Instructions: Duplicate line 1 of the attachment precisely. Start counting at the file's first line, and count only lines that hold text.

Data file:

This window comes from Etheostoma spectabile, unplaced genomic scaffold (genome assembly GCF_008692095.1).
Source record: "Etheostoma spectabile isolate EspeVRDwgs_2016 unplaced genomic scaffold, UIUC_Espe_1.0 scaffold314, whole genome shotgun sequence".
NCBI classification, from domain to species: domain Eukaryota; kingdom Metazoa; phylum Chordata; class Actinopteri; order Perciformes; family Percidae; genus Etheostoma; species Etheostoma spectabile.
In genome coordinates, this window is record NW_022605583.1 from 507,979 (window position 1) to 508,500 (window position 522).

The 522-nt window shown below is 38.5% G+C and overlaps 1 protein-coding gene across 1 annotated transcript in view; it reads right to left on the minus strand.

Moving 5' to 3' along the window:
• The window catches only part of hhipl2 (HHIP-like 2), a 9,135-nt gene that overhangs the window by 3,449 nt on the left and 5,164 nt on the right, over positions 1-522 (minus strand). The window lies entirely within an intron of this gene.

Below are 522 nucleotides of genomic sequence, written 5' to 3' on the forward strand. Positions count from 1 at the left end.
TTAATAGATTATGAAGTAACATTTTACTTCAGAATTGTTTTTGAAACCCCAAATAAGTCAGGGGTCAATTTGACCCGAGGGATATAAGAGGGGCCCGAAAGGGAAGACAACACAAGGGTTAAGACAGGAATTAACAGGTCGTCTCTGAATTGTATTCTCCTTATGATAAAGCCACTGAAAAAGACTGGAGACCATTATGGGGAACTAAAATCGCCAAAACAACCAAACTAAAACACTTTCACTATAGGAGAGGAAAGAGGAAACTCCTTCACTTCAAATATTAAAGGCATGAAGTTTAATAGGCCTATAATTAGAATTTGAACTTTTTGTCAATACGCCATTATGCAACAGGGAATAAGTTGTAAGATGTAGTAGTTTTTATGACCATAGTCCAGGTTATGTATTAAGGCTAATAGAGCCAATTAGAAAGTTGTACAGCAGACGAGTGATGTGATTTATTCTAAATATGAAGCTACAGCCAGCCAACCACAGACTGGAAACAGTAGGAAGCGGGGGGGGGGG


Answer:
This window comes from Etheostoma spectabile, unplaced genomic scaffold (genome assembly GCF_008692095.1).